Indian Skipper Virat Kohli and Rohit Sharma has cumulated mind-blowing figures while batting as a pair but when it comes to playing quality pacers, the extolled opening pair of Sachin Tendulkar and Sourav Ganguly had a far challenging role to play.
"An argument could be mounted that Kohli and Sharma are India's best ever one-day batsmen. The obvious challengers would be the feted combination of Sachin Tendulkar and Sourav Ganguly, who tormented international bowlers for 15 years," Ian Chappell wrote in his column for ESPNcricinfo.
The former Australian then elucidated how during Tendulkar-Ganguly era, each international team had two quality pacers.
"They (Tendulkar-Ganguly) spent bulk of that time opening together against some of the best fast-bowling combinations. Facing Wasim Akram and Waqar Younis from Pakistan; Curtly Ambrose and Courtney Walsh of West Indies; Glenn McGrath and Brett Lee of Australia; Allan Donald and Shaun Pollock for South Africa; Lasith Malinga and Chaminda Vaas of Sri Lanka was a serious test of a batsman's skill."
Quoting a comment of Pakistani’s Imran Khan that "you judge a man by his opponents", Chappell stated, "On the basis of the quality of the opposition, you'd have to lean towards Tendulkar and Ganguly.
"However, if you extrapolate their current figures to give Kohli the same number of innings as Tendulkar, and Sharma the equal of Ganguly, the current pair finish well in front," he added.
Chappell also admitted that the one indubitable argument was that Kohli and Rohit are the best ever white ball combination.
"Their combined ODI and T20I records are excellent, with Kohli -- averaging over 50 in both formats -- at the unbelievable level. To be fair, Tendulkar played very little T20I cricket and Ganguly's career was finished by the time the format blossomed," he wrote.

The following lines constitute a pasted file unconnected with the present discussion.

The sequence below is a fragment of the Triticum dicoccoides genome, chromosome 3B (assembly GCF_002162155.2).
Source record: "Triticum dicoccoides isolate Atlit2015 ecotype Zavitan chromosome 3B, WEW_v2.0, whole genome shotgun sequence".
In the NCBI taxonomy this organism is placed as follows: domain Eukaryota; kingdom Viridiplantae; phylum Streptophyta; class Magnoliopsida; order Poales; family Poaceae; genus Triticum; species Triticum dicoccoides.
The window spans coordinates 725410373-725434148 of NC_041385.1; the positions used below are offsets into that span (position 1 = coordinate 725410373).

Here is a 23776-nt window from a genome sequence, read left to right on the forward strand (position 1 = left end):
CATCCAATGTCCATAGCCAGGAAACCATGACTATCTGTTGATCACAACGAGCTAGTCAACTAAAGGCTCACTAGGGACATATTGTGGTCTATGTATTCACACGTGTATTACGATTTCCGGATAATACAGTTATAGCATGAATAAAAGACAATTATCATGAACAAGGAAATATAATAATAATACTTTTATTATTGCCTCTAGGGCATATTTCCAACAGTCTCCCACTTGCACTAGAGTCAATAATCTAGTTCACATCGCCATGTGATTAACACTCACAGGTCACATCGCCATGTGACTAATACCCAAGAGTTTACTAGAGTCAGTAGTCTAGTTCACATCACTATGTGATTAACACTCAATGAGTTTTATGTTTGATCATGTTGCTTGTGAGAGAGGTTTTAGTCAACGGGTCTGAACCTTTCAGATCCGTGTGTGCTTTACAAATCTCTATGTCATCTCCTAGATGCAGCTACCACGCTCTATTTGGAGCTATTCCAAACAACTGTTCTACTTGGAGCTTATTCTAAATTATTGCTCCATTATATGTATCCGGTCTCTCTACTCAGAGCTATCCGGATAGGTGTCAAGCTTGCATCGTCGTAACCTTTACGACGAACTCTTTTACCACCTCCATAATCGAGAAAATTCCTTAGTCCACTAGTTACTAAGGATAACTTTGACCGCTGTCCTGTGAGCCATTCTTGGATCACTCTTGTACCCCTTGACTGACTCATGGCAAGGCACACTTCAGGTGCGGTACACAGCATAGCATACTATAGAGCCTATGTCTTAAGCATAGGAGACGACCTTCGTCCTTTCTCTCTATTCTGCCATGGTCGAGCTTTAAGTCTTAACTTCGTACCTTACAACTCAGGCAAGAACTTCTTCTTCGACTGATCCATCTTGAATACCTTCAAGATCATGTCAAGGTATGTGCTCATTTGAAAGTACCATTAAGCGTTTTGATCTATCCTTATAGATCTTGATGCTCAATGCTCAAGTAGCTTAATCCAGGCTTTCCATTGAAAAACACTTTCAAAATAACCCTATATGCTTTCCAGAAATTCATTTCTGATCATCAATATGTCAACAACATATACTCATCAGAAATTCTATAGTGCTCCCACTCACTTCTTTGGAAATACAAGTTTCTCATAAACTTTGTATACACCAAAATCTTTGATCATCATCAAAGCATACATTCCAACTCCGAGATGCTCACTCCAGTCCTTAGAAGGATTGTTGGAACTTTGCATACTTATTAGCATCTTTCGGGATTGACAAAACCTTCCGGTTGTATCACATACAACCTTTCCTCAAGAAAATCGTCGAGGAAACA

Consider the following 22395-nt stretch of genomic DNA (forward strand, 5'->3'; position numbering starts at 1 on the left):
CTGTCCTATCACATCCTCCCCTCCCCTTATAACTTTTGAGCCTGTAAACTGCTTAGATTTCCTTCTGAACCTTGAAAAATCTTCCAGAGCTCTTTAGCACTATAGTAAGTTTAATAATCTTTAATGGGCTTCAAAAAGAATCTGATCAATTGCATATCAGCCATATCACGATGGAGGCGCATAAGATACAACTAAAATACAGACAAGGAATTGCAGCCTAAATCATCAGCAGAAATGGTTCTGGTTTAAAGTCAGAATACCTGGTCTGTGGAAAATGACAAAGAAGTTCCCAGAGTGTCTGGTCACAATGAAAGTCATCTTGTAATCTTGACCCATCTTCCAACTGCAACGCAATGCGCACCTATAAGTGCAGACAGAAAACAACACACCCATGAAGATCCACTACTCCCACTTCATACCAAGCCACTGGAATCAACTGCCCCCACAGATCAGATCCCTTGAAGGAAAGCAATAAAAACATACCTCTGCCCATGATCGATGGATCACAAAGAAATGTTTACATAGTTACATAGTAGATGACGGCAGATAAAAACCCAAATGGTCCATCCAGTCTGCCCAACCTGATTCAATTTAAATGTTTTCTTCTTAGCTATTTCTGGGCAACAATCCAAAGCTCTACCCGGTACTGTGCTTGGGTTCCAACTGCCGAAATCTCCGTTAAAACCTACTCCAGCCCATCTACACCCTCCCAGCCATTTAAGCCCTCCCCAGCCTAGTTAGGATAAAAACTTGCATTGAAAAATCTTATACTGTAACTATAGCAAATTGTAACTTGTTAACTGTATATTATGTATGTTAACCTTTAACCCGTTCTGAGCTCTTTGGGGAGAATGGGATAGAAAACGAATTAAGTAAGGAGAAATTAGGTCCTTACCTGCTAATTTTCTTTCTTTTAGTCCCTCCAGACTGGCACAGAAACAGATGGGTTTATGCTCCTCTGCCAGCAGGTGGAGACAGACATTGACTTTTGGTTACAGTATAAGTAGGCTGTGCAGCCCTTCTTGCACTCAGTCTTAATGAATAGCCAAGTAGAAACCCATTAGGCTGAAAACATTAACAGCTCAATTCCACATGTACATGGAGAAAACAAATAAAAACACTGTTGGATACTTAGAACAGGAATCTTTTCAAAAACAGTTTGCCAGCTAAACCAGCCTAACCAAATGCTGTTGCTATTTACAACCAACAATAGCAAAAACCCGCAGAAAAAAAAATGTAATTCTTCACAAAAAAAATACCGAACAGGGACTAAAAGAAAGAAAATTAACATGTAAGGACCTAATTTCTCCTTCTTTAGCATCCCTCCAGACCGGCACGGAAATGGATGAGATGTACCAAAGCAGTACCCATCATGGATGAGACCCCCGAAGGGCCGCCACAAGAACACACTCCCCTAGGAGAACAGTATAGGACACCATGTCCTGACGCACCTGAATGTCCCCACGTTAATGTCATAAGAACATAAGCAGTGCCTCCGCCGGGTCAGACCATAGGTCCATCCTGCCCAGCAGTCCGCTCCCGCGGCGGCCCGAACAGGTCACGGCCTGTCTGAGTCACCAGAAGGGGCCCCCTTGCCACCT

He further said that even though Tendulkar led the way in bein the first batsman to score an ODI double hundred, Rohit has mastered the art by knocking three.
"Indian fans have been extremely fortunate to witness, close up, four of the best short-form batsmen of all time," Chappell wrote.
"With Tendulkar it was his all-round mastery of the art but he never ceased to amaze with his back-foot forcing shots on bouncy pitches for a man short in stature. When he was going there was no better off-side player than Ganguly; his drives, so effortlessly played, would pierce even the most crowded cover field."
Furthermore, on Kohli and Rohit, he stated, "It's not so much the huge scores that stamp Kohli's class but the regularity of his success. He punishes bowlers all round the wicket by keeping the ball on the ground the bulk of the time. Thanks to him eliminating a lot of the risk in batting, his scores are consistently high but still amassed at a good rate.
"Sharma, on the other hand, tends to play risk-free cricket early on, but once he gets motoring, it's a case of 'watch out in the stands'. While he does not exude muscle power like Chris Gayle, Sharma hits nearly as many sixes per innings and has a higher strike rate."